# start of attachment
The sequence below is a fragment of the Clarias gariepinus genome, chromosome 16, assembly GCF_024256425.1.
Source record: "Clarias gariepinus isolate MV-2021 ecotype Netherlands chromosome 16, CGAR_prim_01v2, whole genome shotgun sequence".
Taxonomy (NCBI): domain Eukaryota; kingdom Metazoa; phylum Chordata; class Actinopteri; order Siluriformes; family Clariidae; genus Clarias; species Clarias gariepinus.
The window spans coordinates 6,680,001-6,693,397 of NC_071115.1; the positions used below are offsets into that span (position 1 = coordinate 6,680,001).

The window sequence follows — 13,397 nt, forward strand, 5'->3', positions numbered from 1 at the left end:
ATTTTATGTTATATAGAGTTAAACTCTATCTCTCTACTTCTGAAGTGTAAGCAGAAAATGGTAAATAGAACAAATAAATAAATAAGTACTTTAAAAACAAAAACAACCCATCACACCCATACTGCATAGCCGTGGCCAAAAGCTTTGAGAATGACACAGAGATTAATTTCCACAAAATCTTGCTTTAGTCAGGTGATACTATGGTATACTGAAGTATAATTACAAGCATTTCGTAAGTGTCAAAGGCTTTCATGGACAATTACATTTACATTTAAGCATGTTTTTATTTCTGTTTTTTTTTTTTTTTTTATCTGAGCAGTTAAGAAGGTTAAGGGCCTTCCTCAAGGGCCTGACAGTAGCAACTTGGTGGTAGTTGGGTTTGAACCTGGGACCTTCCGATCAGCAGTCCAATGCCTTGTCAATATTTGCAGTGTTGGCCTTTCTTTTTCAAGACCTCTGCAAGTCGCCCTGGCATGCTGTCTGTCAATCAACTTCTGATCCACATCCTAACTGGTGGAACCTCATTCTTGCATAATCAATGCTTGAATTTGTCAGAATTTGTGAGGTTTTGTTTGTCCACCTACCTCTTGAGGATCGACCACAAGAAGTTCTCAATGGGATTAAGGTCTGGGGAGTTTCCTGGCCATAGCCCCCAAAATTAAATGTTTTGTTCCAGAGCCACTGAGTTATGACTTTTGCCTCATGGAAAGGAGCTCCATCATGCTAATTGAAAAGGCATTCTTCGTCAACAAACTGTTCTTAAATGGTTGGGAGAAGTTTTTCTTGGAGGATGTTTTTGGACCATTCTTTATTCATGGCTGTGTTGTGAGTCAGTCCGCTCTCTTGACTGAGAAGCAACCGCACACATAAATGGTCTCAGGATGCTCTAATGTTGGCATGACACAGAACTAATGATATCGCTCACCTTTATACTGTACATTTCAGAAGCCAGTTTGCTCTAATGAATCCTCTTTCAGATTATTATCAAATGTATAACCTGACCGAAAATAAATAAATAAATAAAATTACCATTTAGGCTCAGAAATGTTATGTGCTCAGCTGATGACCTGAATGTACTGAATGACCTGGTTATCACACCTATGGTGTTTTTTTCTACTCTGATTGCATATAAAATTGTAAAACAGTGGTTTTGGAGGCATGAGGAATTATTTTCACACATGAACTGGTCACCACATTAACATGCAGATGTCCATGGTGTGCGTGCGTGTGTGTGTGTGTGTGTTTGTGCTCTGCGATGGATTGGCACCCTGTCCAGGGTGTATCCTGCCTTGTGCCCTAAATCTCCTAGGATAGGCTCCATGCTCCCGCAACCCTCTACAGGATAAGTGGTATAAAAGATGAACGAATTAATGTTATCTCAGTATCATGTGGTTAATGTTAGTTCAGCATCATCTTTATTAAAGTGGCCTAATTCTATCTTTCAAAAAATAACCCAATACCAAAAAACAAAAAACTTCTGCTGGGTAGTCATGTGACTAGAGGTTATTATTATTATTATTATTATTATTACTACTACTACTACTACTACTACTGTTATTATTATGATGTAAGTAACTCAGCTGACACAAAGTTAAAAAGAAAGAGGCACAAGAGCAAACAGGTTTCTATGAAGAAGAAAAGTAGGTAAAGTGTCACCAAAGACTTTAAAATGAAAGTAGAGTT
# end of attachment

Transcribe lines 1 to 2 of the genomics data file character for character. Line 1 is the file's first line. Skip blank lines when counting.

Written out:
The sequence below is a fragment of the Clarias gariepinus genome, chromosome 16, assembly GCF_024256425.1.
Source record: "Clarias gariepinus isolate MV-2021 ecotype Netherlands chromosome 16, CGAR_prim_01v2, whole genome shotgun sequence".